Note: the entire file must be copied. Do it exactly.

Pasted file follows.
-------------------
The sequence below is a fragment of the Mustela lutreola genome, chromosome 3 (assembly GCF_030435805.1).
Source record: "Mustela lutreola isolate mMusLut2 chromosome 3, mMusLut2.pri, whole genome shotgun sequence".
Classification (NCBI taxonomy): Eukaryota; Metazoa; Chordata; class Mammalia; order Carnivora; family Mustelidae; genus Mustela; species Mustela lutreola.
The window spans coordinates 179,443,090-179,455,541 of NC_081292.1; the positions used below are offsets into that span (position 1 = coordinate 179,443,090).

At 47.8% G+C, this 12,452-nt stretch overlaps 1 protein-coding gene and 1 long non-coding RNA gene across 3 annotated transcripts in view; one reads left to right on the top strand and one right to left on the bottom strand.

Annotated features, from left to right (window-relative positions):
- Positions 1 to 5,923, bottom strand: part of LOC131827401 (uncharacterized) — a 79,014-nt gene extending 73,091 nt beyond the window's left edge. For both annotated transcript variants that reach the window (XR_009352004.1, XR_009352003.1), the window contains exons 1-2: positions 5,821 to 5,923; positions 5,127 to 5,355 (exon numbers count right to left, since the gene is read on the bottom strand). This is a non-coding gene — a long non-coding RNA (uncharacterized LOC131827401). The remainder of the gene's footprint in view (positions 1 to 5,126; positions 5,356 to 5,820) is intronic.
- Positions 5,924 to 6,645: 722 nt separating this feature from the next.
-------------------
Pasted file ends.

The sequence below is a fragment of the Mustela lutreola genome, chromosome 3 (assembly GCF_030435805.1).
Source record: "Mustela lutreola isolate mMusLut2 chromosome 3, mMusLut2.pri, whole genome shotgun sequence".
Classification (NCBI taxonomy): Eukaryota; Metazoa; Chordata; class Mammalia; order Carnivora; family Mustelidae; genus Mustela; species Mustela lutreola.
The window spans coordinates 179,443,090-179,455,541 of NC_081292.1; the positions used below are offsets into that span (position 1 = coordinate 179,443,090).

At 47.8% G+C, this 12,452-nt stretch overlaps 1 protein-coding gene and 1 long non-coding RNA gene across 3 annotated transcripts in view; one reads left to right on the top strand and one right to left on the bottom strand.

Annotated features, from left to right (window-relative positions):
- Positions 1 to 5,923, bottom strand: part of LOC131827401 (uncharacterized) — a 79,014-nt gene extending 73,091 nt beyond the window's left edge. For both annotated transcript variants that reach the window (XR_009352004.1, XR_009352003.1), the window contains exons 1-2: positions 5,821 to 5,923; positions 5,127 to 5,355 (exon numbers count right to left, since the gene is read on the bottom strand). This is a non-coding gene — a long non-coding RNA (uncharacterized LOC131827401). The remainder of the gene's footprint in view (positions 1 to 5,126; positions 5,356 to 5,820) is intronic.
- Positions 5,924 to 6,645: 722 nt separating this feature from the next.